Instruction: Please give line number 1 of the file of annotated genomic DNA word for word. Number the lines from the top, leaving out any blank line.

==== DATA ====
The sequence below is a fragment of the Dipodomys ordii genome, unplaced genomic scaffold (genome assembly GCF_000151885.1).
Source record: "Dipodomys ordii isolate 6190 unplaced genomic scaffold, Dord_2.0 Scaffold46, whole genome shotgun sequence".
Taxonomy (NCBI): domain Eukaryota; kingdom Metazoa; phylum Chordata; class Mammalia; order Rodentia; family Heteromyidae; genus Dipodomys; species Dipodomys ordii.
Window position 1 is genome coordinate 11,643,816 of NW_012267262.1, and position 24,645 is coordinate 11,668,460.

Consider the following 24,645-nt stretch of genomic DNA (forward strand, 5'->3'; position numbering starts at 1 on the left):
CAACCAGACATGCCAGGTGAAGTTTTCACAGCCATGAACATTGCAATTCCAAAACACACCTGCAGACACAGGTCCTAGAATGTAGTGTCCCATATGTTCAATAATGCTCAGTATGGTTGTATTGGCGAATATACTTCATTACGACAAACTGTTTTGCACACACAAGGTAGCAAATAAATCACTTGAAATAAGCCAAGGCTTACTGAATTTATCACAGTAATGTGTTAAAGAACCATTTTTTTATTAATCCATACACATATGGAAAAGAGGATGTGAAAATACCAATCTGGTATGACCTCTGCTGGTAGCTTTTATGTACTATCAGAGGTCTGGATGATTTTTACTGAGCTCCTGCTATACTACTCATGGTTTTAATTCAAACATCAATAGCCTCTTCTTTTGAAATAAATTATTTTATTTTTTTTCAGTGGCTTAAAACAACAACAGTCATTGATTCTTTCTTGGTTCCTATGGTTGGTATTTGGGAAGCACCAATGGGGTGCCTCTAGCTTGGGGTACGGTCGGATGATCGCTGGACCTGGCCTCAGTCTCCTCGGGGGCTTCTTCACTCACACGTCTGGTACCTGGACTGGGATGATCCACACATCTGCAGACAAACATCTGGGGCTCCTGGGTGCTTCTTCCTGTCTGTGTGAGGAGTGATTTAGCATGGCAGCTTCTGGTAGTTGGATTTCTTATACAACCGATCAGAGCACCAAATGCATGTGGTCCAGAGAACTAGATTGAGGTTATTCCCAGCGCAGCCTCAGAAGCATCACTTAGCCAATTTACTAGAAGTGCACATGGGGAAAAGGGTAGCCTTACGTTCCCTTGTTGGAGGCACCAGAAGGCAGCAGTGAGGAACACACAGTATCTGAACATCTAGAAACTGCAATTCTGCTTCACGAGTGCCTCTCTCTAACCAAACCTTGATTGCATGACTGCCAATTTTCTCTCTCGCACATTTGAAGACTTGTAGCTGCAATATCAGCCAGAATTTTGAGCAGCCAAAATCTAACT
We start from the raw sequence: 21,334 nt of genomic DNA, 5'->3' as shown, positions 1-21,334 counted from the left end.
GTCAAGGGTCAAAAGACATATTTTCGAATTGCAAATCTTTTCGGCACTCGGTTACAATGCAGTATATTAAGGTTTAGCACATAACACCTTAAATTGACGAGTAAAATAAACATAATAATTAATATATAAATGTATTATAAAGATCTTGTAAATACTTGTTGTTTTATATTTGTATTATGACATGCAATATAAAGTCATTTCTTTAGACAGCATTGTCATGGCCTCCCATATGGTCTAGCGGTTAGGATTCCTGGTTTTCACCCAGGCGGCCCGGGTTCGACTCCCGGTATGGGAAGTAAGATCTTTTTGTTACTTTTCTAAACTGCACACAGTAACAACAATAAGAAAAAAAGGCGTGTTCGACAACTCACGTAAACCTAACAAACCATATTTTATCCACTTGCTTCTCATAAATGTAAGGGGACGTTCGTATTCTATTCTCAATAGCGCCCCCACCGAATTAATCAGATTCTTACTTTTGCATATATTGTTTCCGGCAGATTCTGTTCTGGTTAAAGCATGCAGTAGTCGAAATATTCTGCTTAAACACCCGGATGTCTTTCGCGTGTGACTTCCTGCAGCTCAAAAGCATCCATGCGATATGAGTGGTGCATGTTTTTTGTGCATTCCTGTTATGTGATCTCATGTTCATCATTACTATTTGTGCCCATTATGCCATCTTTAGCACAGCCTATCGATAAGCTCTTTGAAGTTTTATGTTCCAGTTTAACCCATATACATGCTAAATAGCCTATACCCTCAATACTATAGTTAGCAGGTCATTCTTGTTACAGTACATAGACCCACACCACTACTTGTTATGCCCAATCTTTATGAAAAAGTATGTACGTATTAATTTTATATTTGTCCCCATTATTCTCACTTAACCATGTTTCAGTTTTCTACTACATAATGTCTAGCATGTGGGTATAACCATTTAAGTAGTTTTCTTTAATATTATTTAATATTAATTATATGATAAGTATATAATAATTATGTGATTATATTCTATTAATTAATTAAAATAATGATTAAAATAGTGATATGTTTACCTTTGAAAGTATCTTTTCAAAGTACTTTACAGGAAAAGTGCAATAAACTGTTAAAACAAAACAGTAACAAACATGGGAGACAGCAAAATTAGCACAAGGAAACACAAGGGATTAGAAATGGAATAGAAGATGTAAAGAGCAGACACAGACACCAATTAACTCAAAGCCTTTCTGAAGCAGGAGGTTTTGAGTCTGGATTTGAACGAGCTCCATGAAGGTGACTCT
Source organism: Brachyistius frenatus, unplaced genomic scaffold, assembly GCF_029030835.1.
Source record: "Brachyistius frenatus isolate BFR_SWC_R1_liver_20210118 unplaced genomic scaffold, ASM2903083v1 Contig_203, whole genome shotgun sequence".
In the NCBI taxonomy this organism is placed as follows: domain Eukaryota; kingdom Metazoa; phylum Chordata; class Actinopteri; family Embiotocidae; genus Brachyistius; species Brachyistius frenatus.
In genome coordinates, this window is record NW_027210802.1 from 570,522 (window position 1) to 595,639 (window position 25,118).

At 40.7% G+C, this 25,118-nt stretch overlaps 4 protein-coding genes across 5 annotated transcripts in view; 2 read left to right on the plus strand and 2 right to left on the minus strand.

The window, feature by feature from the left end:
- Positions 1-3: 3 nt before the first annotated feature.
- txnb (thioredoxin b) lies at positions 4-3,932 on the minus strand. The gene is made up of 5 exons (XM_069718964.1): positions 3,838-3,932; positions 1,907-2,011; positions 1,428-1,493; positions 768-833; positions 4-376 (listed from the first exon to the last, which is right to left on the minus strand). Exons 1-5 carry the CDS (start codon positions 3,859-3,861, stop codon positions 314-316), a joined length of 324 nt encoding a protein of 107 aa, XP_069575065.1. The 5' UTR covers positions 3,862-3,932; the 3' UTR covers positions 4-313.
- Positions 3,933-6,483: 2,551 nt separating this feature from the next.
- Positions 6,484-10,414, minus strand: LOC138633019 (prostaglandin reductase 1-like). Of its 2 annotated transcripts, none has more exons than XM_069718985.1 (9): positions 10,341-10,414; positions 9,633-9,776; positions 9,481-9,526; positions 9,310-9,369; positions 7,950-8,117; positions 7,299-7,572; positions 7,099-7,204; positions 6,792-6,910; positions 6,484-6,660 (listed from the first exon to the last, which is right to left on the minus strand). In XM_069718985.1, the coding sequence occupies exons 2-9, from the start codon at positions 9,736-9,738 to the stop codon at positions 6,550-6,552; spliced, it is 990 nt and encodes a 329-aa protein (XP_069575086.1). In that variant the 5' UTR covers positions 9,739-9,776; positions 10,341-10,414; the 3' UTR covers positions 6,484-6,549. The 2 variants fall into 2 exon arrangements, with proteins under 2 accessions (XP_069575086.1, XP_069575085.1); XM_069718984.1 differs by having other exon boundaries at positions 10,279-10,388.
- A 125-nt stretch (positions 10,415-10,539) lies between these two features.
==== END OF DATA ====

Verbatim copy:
The sequence below is a fragment of the Dipodomys ordii genome, unplaced genomic scaffold (genome assembly GCF_000151885.1).